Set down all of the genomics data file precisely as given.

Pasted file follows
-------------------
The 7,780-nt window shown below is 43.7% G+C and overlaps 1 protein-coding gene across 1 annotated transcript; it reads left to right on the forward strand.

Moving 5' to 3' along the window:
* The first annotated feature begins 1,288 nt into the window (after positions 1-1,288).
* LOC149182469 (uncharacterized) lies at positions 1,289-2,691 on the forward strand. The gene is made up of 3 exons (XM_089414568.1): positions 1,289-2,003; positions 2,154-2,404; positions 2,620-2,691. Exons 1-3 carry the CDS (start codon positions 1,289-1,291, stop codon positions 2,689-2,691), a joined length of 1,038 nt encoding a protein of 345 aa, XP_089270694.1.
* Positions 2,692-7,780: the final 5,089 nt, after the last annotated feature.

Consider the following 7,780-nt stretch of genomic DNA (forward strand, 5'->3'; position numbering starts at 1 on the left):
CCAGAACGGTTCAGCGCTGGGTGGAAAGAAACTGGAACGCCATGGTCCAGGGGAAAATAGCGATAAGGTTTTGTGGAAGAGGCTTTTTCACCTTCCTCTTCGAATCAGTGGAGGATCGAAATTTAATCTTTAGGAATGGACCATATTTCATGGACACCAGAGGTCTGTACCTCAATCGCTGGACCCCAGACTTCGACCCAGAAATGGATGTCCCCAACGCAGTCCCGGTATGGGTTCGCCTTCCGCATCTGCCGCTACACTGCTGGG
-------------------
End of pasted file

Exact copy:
The 7,780-nt window shown below is 43.7% G+C and overlaps 1 protein-coding gene across 1 annotated transcript; it reads left to right on the forward strand.

Moving 5' to 3' along the window:
* The first annotated feature begins 1,288 nt into the window (after positions 1-1,288).
* LOC149182469 (uncharacterized) lies at positions 1,289-2,691 on the forward strand. The gene is made up of 3 exons (XM_089414568.1): positions 1,289-2,003; positions 2,154-2,404; positions 2,620-2,691. Exons 1-3 carry the CDS (start codon positions 1,289-1,291, stop codon positions 2,689-2,691), a joined length of 1,038 nt encoding a protein of 345 aa, XP_089270694.1.
* Positions 2,692-7,780: the final 5,089 nt, after the last annotated feature.

Consider the following 7,780-nt stretch of genomic DNA (forward strand, 5'->3'; position numbering starts at 1 on the left):
CCAGAACGGTTCAGCGCTGGGTGGAAAGAAACTGGAACGCCATGGTCCAGGGGAAAATAGCGATAAGGTTTTGTGGAAGAGGCTTTTTCACCTTCCTCTTCGAATCAGTGGAGGATCGAAATTTAATCTTTAGGAATGGACCATATTTCATGGACACCAGAGGTCTGTACCTCAATCGCTGGACCCCAGACTTCGACCCAGAAATGGATGTCCCCAACGCAGTCCCGGTATGGGTTCGCCTTCCGCATCTGCCGCTACACTGCTGGG